Whether there's a market for a waterborne service more literally taxi-like - a private personal transportation vehicle rented by-the-mile with chauffeur, flagged-down from the shore - is yet to be demonstrated. For now, with whatever sense of carnival dashes along with them, New York Water Taxi's first half-dozen boats also bring traits of the serious public conveyance.
For passengers waiting at the dock, especially a busy one like Pier 11, the bright destination boards identify each boat from a distance. Even if Lou Camacho weren't on hand as dispatcher and dispenser of directions, Water Taxi's riders would easily know when to get up for boarding.
For such yellow craft, the New York Water Taxis are doggedly green, a point to make note of in a city that has grown emissions-conscious. Tom Fox cites their Detroit Series 60 engines as atmosphere-friendly, while the design of the hulls should be gentle on the water.
The question of wakes, the damage they cause and the responsibilities they impose, has been contentious in New York, the pitch of the clamor over the years rising in apparent parallel with the increase in high-speed ferries.
New York Waterway took
a lot of the heat, particularly after impressing several non-ferry vessels into emergency service following the 9/11 attacks. Management acknowledged the temporary boats' shortcomings compared to their purpose-built ferries, assured their discontinuance as soon as could be (now done), and demonstrated a new tracking system that would blow the whistle, in effect, on any Waterway skipper going too fast.
"You're responsible for your wake," one member of the anti-wake coalition repeated, "no matter why or what you'll do tomorrow." In November 2003, the company called-in critics for a closed demo of the new tracking system, the outcome of which is uncertain. The course at Waterway took a new heading, as the company announced it could no longer continue key routes between New Jersey
Some ferry executives describe "five years' growth" in the two years following 9/11, but eventually the damaged cross-Hudson subways were back in service. Five years of growth found only three years of market, after the subway riders receded from the charming but indirect waterborne route to their connections. It's the old story about wartime expansion.
Whether that growth was sustainable or not, it set other things in motion. Ferry operators in New York today bank on the forced discovery, by commuters who wouldn't have chosen the ride otherwise, of what a pleasant commute the ferry can be. Not everyone has inland connections - plenty of people can walk to work from the waterfront.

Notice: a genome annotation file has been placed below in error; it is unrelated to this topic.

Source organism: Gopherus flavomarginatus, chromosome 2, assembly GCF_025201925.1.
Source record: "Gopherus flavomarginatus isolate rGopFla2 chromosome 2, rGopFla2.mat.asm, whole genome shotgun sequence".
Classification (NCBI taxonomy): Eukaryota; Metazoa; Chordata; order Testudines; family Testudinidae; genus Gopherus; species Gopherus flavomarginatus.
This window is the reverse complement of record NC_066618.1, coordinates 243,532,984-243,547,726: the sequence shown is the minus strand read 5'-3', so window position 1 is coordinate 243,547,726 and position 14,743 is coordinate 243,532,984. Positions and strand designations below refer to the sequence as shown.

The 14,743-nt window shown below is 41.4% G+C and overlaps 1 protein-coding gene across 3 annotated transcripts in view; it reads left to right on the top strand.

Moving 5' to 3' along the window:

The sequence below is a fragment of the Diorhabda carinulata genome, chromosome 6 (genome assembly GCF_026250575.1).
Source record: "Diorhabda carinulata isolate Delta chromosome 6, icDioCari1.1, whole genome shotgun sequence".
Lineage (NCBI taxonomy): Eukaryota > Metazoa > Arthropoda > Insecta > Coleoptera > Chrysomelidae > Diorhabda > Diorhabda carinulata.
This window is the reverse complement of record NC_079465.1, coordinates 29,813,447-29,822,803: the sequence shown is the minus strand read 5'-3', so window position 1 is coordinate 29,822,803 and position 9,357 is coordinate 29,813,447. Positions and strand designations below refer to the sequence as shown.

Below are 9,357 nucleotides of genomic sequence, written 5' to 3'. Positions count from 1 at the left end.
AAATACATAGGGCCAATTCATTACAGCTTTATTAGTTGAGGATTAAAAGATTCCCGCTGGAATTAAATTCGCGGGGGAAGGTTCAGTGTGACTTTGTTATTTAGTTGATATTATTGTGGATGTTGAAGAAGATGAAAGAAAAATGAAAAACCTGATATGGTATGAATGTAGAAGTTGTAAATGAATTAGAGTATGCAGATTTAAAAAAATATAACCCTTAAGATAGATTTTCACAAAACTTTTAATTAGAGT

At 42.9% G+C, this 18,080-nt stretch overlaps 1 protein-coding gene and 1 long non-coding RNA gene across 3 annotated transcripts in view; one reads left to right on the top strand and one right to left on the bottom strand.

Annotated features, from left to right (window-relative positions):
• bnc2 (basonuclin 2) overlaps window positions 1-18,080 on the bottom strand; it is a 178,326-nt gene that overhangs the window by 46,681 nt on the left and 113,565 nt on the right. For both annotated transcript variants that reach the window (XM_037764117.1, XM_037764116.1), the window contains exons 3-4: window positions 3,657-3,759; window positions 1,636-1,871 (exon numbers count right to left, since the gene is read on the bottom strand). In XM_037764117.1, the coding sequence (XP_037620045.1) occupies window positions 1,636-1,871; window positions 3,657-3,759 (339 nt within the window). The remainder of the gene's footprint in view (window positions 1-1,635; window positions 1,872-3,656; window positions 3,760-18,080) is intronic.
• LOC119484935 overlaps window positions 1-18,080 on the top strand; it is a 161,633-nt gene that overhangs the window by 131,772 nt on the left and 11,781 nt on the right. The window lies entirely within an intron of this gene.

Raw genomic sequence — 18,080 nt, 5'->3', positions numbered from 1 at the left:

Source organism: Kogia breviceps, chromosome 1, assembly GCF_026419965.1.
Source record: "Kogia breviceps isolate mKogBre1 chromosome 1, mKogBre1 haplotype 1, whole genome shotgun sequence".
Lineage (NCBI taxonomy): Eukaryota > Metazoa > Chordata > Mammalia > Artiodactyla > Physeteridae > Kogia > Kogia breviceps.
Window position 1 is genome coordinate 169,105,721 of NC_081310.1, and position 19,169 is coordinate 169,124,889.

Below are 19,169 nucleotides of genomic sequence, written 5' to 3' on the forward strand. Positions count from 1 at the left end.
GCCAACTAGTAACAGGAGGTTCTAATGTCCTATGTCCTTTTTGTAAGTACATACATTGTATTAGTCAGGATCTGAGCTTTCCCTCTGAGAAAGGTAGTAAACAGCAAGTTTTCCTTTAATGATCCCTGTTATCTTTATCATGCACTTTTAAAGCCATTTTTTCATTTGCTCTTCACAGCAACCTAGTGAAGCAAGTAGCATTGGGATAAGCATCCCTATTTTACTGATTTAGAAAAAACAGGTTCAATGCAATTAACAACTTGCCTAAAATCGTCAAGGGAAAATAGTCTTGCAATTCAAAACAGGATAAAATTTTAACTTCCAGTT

As we went to press, the Jersey Journal, under the headline "Ferry Saved!," announced a new contender, BillyBey Ferry Company
LLC. The firm had reached tentative agreements with the Port Authority to acquire Waterway's Hoboken and Jersey City routes. New York Waterway would continue its Weehawken and Belford N.J. routes, along with its run up the river at Haverstraw.
New York Waterway also would provide personnel and continue to manage and operate the Hoboken and Jersey City runs for BillyBey. A fee charged by the Port Authority - "one of the factors that put NY Waterway's busy Hoboken routes in the red, officials said" according to the Journal - would approximately be halved for the same service under the new ownership. "People who have been briefed on his plan," said The New York Times, "said that passengers might not even notice the changeover because Wachtel [described as owner of BillyBey and a partner in a Manhattan law firm] does not intend to change the logo."
An oldtime New York cabbie would tell you that the shortest distance between two points is a straight line. And the Avenues of Manhattan may be among the last straight lines in the region. The convoluted, twisty-turny careers of modern commuter ferry operators - charges, allegations, complaints, misfortunes and all - echo conditions a century ago that produced municipal takeovers. The concept came up again, before the appearance of BillyBey.
Still Waters Run Deep
The shape of things to come was pretty clear, when New York Water Taxi began running in September 2002. High-wake or low, dozens of vessels crisscrossing the lower Hudson and upper Bay churn the waters, as dictated by laws of physics. If Waterway took the heat, it was partly because they had the most boats. They control more today, and others have jumped into the pool. New York Water Taxi has revised its estimate upward, to "fifteen boats by 2006," according to the company's new Director of Marine Operations, Tom Paldino.
Some are predicting that the strained lines of tugboat tows, damage to the shoreline and moored craft, are the inevitable byproducts of highspeed transportation. The remedies, some say, have less to do with assigning blame, or designing even more efficient vessels, than the construction of resources that mitigate the effects of turbulent water. Some of the potential solutions appear to be opposed by environmental regulations.
Into the midst of such turbulence, oceanographic and social, stepped Tom Fox with the Water Taxi. "How do I say our boats are low-wake?" he asked, early-on. "How do I substantiate it? How is it defined?" He came upon the Rich Passage regulations from the Seattle area, where ferry wakes had incited community action. Certain standards were set. "Our boats exceed those standards," said Mr. Fox. "People see us as someone who cares."